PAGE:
Rheological tests were performed using the Anton Paar's MCR 92 rheometer. This equipment has a highly accurate air-bearing motor technology, which allows measurements in both rotation and oscillation. It consists of a stationary cylindrical cup, where the sample is placed, and a vane, which penetrates the sample, chosen because it is the most used device for mineral slurry. The reason for this is that when using a cylindrical device, there may be slips between its surface and the material (Kwak et al. 2005KWAK, M; JAMES, D. F.; KLEIN, K. A. Flow behaviour of tailings paste for surface disposal. International Journal of Mineral Processing, v. 77, n. 3, p.139-153, nov. 2005.). The results were analyzed using RheoCompass™, an imbedded software. The performed test types are presented in Table 1.
2.4 Dam break simulations
Dam break analyses of a hypothetical tailings dam were performed using FLOW-3D® v12.0 software. Several physical models are provided by the software, allowing to model many physical and chemical flow processes. For this study, the physical models considered in the simulations were: elasto-visco-plasticity, gravity and non-inertial reference, and viscosity and turbulence.
2.4.1 Model geometry
The model geometry, which has the simplified shape of a parallelepiped, is referenced in a Cartesian XYZ system. The model has an internal transversal and vertical division of infinitesimal thickness, resulting in two regions One region represents the reservoir filled with some of the materials under analysis for the dam break study. The other region represents the downstream valley of the dam. The adopted dimensions to study the dam break were 10 m high (Z axis), 1 m wide (Y axis) and 100 m long (X axis) for the reservoir section. In front of the deposit, in the direction of the wave propagation (X axis), the distance of 500 m was adopted. The fluid location was defined using the fluid elevation option, which requires only the coordinate of the free surface. In the void space, a pressure value equal to the atmospheric pressure (1 atm) was considered. Figure 1 illustrates the model geometry. A simulation with this same geometry was also performed, however, with an inclination of 1° (1.75%). In order to monitor the flow along the downstream section, some points were chosen. The distance between them varied according to the simulation case.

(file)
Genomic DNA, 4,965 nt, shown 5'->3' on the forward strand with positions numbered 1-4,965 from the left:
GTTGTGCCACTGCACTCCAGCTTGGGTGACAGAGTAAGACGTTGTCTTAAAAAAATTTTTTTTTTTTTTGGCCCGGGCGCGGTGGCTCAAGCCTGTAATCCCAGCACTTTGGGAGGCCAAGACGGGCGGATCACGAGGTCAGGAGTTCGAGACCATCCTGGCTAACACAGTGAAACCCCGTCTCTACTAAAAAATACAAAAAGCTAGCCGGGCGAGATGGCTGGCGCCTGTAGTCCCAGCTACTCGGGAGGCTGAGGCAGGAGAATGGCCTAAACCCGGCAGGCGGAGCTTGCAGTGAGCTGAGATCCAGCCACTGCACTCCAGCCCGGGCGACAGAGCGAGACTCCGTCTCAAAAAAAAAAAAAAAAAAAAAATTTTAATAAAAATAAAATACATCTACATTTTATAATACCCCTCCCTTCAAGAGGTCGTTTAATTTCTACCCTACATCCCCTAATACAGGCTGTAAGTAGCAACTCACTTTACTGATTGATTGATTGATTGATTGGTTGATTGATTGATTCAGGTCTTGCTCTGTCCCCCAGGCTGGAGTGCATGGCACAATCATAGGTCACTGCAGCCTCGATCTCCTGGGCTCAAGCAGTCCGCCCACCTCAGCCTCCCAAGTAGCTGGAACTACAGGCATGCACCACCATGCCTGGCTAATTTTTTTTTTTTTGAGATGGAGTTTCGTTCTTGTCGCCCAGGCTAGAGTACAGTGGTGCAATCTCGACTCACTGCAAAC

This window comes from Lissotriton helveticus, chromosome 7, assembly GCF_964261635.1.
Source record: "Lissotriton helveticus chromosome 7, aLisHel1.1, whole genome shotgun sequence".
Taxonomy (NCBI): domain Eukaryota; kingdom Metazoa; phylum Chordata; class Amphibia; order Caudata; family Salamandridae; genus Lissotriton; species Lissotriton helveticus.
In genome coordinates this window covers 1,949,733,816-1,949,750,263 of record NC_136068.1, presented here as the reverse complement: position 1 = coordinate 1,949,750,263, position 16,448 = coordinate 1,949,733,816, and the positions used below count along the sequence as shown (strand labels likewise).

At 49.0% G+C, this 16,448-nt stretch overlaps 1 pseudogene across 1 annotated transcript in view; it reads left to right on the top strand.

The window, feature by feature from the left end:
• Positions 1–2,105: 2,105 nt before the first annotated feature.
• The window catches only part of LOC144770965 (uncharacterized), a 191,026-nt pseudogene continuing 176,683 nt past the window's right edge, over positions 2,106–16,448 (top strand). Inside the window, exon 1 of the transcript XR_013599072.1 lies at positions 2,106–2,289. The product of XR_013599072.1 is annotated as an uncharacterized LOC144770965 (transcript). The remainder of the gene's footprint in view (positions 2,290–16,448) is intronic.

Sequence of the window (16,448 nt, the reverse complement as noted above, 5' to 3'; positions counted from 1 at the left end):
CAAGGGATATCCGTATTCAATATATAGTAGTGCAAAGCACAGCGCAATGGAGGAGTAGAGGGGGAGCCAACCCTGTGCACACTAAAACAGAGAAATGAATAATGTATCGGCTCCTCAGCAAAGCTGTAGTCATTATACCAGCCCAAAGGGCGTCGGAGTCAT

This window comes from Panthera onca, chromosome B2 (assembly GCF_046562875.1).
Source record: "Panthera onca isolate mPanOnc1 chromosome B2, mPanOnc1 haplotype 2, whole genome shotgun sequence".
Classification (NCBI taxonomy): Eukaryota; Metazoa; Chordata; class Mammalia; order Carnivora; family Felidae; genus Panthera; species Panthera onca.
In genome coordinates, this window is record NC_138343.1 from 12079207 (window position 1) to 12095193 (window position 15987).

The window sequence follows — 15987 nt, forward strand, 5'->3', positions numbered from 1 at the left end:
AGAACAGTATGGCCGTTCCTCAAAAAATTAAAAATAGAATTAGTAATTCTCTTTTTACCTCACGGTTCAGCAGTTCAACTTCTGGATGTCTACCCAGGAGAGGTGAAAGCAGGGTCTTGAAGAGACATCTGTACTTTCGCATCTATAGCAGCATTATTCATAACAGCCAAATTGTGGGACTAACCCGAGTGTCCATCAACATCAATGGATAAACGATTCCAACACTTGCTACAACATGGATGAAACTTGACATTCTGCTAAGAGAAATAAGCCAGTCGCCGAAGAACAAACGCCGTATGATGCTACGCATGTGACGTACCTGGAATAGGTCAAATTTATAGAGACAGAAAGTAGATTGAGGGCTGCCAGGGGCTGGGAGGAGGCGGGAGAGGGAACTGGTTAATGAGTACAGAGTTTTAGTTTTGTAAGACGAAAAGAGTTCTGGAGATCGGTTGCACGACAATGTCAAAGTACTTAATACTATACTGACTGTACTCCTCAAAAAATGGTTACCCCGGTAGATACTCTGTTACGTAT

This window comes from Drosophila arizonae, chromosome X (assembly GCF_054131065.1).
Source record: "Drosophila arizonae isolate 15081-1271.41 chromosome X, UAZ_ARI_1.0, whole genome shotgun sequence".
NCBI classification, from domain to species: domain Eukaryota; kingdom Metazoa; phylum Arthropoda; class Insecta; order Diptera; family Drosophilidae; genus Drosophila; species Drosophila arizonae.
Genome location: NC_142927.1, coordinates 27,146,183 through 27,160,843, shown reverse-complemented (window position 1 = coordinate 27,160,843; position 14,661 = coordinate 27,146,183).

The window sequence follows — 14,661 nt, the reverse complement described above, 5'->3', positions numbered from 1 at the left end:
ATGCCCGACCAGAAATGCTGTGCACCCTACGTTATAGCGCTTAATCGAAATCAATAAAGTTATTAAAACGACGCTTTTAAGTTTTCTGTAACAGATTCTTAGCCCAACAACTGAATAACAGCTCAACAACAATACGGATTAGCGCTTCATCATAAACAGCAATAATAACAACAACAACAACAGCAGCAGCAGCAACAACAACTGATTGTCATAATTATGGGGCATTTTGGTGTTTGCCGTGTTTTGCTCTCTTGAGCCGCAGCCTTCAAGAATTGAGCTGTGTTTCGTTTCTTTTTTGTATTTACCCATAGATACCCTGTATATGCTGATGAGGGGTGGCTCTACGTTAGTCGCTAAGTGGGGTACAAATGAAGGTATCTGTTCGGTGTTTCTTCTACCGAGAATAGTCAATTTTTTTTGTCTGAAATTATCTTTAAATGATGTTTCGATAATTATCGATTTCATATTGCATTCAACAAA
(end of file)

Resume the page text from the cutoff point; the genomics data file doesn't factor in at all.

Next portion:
Deposit and downstream valley model geometry.
2.4.2 Model scenarios